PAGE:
House Oversight panel plans investigations across U.S. government
Committee Chairman Rep. James Comer (R-KY) and Rep. Jim Jordon (R-OH) listen during a hearing. Photo: Alex Wong/Getty Images
House Oversight Chairman James Comer (R-Ky.) is declaring a huge portion of the U.S. government ripe for investigation, dramatically expanding Republicans' probes beyond the Biden administration, Axios has learned.
Why it matters: The Oversight panel has a broad mandate to ensure the effectiveness of U.S. agencies, but Comer's plan is particularly ambitious — involving probes of everything from the U.S. Postal Service to the National Archives to the city of Washington, D.C.
Driving the news: The committee is set to vote Tuesday on an oversight plan — a copy of which was viewed by Axios — listing 20 targets. They include:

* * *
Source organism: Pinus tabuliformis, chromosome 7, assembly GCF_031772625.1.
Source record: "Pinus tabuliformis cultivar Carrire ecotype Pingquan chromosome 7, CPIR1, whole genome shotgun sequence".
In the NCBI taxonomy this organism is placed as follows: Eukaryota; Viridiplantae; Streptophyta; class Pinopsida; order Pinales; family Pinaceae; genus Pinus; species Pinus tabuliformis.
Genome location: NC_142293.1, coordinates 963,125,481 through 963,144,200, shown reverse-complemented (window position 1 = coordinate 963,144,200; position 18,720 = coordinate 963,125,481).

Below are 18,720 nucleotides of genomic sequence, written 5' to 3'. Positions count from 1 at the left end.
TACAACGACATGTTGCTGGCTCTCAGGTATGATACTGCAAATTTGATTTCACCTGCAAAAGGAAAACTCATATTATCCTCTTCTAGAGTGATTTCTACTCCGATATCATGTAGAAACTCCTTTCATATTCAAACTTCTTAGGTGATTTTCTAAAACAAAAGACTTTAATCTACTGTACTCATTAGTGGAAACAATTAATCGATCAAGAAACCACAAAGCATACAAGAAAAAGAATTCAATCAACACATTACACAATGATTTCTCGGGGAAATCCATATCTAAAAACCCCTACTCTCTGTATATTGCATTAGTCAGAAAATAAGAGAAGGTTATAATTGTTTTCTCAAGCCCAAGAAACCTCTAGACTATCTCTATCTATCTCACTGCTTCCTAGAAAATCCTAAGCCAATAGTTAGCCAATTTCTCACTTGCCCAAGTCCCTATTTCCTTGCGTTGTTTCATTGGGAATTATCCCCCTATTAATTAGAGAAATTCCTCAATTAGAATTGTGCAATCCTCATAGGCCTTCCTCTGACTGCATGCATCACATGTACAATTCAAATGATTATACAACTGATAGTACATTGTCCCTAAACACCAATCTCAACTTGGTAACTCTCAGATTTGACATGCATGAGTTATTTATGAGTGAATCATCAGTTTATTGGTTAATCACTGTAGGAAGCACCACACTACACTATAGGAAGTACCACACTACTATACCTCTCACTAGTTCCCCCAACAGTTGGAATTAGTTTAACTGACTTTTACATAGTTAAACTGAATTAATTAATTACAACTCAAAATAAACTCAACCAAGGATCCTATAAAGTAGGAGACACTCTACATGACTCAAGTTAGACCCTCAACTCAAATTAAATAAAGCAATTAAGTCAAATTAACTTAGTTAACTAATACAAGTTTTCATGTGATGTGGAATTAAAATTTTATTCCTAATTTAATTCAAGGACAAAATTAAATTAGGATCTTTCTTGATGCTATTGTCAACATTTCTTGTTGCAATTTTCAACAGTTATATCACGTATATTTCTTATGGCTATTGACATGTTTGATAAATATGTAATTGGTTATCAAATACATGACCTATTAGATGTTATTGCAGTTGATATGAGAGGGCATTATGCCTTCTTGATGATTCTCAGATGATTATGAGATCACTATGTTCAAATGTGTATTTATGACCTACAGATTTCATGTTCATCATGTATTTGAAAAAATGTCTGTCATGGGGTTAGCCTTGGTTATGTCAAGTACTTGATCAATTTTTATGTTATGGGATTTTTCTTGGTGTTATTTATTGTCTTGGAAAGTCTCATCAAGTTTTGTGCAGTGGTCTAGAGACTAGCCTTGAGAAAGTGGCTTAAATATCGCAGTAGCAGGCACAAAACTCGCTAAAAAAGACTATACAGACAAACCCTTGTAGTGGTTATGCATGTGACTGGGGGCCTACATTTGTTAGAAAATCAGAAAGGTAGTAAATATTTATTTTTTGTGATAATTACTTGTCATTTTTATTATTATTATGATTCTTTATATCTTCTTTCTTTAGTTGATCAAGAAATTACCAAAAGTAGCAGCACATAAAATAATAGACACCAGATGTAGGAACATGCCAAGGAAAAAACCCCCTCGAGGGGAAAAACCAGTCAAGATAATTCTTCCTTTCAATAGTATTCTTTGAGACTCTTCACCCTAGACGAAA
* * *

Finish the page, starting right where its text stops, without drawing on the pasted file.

- Agencies whose authorizations have lapsed or are expiring, such as the Office of Government Ethics and the Office of National Drug Control Policy
- Waste, fraud and "abuse of authority" in all federal agencies
- The federal workforce — including whether the government's expanded telework policies "adversely affect agency performance"
- Federal regulations the GOP leadership thinks are burdens on small businesses and the economy
- The U.S. Postal Service, as a law is implemented to make it financially sustainable
- Washington, D.C. — An already heated battle between House Republicans and the city will get hotter as the panel examines D.C. spending of federal money.
- The National Archives — The panel will look at how it "preserves records, including classified records, at the end of a presidential administration."
The big picture: The Oversight committee has been full steam ahead in probing a variety of issues Republicans aim to campaign on in 2024. Those include business transactions involving President Biden's family, Twitter censorship, fentanyl being smuggled across the southwest border, and the origins of COVID-19.
- It also is among the panels investigating the train derailment in East Palestine, Ohio. Republicans have focused on Transportation Secretary Pete Buttigieg and his department in that probe.
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